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Nineteen Eighty-Four is a novel about being dirty and dirtied. This chapter shows how the representations of things like mess and dirt and associated feelings like nausea, disgust, and squeamishness are bound up in revealing ways with Orwell’s depictions of the differences between totalitarian rulers and the subjects they rule. Moving in sequence through considerations of how Orwell gives filth, nausea, and disgust interesting things to do in the novel, the chapter traces a pattern of symbolic relations which culminates in the differences between the apparent cleanliness of Oceania’s political systems and the nigh-on inescapable muck of its citizens, and of the spaces they inhabit. The puritanism of Ingsoc accepts the reality of dirt, seeks to annihilate the sex instinct, and is temperamentally opposed to the aesthetic. In tracing that puritanism, Orwell made a narrative virtue of squalor. Coursing through Nineteen Eighty-Four, in other words, is a pattern of relations to do with the political work of filth and the ideological consequences of its avoidance (or apparent avoidance). This actualizing of squalor enabled Orwell to create a perennially applicable literary dystopia. It also helped him think through the complexities and inconsistencies of a politics built on the logics of filth.
George Orwell's Nineteen Eighty-Four (1949) remains a book of the moment. This Companion builds on successive waves of generational inheritance and debate in the novel's reception by asking new questions about how and why Nineteen Eighty-Four was written, what it means, and why it matters. Chapters on a selection of the novel's interpretative contexts, the literary histories from which it is inseparable, the urgent questions it raises, and the impact it has had on other kinds of media, ranging from radio to video games, open up the conversation in an expansive way. Established concerns (e.g. Orwell's attitude to the working class, his anxieties about the socio-political compartmentalization of the post-war world) are presented alongside newer ones (e.g. his views on evil, and the influence of Nineteen Eighty-Four on comics). Individual essays help us see in new ways how Orwell's most famous work continues to be a novel for our times.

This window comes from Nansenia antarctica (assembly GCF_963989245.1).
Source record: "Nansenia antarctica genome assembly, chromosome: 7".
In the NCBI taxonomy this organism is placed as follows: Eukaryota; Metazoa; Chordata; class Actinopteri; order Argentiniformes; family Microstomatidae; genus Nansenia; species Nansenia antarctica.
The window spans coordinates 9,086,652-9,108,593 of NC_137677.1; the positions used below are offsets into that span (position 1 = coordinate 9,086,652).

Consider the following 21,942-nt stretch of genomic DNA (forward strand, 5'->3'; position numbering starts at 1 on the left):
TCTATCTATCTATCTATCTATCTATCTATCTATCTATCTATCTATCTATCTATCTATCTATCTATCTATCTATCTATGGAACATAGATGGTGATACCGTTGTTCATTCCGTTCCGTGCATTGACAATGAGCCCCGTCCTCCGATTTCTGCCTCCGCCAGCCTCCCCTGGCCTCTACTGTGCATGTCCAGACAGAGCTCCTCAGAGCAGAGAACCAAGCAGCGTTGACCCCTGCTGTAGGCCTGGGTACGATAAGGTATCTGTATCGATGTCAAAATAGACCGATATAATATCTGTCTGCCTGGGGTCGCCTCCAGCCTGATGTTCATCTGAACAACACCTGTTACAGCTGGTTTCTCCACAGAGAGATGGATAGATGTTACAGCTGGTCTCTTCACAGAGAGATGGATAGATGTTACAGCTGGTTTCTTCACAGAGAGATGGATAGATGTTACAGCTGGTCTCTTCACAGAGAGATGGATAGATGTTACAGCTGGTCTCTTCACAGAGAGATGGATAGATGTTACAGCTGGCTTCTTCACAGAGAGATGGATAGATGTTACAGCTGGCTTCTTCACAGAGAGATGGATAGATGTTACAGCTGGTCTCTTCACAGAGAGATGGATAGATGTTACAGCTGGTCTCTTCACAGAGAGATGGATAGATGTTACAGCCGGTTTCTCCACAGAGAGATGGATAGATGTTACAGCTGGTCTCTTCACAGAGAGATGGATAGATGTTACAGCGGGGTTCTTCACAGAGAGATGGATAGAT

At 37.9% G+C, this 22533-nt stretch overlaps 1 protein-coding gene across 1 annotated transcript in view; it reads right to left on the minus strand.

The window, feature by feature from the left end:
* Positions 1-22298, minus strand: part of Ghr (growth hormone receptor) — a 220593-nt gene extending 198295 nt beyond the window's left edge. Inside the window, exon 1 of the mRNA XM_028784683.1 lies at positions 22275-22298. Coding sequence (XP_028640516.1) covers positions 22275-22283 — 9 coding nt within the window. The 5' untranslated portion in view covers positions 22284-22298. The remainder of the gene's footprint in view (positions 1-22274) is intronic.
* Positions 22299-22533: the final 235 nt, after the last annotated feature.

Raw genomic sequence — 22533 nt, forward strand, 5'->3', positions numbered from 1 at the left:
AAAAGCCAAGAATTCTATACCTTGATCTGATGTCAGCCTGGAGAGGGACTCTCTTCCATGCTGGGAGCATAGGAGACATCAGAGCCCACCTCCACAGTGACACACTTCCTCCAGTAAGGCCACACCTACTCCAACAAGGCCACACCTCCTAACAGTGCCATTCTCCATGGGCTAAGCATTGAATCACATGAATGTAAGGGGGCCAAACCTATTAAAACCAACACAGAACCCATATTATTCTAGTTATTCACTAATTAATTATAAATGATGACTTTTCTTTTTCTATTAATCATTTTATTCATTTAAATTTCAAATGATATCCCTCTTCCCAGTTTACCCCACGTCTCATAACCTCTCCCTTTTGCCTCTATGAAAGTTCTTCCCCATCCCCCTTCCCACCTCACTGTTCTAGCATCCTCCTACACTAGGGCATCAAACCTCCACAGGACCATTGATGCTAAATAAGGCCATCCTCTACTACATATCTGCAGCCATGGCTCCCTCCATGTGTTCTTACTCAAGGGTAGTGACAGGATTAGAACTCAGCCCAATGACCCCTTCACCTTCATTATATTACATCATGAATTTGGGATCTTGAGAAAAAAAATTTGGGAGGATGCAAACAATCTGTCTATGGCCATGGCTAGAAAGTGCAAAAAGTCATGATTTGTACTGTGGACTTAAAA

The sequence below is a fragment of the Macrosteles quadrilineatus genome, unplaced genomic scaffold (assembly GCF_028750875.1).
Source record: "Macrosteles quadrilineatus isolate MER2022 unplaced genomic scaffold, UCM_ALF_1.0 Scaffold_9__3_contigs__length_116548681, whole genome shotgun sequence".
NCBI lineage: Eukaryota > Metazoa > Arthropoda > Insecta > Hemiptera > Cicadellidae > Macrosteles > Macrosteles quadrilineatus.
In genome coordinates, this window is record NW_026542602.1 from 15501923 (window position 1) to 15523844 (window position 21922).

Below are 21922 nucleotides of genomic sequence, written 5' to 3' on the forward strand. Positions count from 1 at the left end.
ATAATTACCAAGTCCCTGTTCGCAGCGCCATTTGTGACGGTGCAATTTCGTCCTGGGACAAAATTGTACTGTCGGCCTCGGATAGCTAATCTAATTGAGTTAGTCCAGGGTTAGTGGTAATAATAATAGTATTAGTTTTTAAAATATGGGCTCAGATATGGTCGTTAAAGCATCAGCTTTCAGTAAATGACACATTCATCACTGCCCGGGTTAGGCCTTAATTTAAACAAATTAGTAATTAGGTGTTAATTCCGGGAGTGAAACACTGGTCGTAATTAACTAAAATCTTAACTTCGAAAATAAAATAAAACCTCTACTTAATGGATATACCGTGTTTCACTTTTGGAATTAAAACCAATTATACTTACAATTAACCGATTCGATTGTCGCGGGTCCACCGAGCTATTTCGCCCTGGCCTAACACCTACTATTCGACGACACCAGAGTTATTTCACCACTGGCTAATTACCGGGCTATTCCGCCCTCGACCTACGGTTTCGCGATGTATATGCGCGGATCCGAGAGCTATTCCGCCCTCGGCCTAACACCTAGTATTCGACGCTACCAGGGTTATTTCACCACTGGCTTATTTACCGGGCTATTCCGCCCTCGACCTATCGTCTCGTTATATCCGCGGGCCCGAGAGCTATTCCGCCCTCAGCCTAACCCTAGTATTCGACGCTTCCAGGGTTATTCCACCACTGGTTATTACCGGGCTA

A key moment in Mr Standfast (1919) is the death of Launcelot Wake, a conscientious objector and committed pacifist. Having belatedly signed up as a non-combatant, Wake's service in a Labour battalion and the Italian Red Cross pales in comparison to the gallant, patriotic and voluntary act that kills him: carrying a vital communiqué through enemy fire to prevent a German flanking move at the Battle of Amiens. Despite Wake's heroics, and the ravaging of his body, his devotion to pacifism stays unrepentantly intact: ‘Funny thing life. A year ago I was preaching peace … I'm still preaching it … I'm not sorry.’ By presenting pacifism in this way Buchan ensures that it retains an important otherness which would have been suppressed if he had made Wake shuck his principles for the aristo-military values against which he is defined. Wake contributes to the war effort but doesn't have to abandon his principles, a loyalty textually approved by Hannay's reading of events: ‘I had never had his troubles to face, but he had come clean through them, and reached a courage which was for ever beyond me’.
Mr Standfast marks a key shift in Buchan's views on pacifism. Before the First World War Buchan had been highly critical of anti-war sentiment, rejecting it in ‘Count Tolstoi [sic] and the Idealism of War’ (1904) as a threat to social pluralism and as fundamentally unrealistic as politics. His position gradually moderated, however, after the first Military Service Act, which legislated conscription for most men aged between eighteen and forty-one, was introduced in January 1916. By 1919, as we will see, Buchan could provide a more detailed critique of pacifism, and he was sympathetic to the sufferings of individual pacifists and pacifist groups that he felt had been victimized. Mr Standfast clearly states this refined perspective: with its descriptions of Biggleswick, Red Clydeside and Wake it highlights the diversity of pacifist politics and shows the numerous spaces that generate them.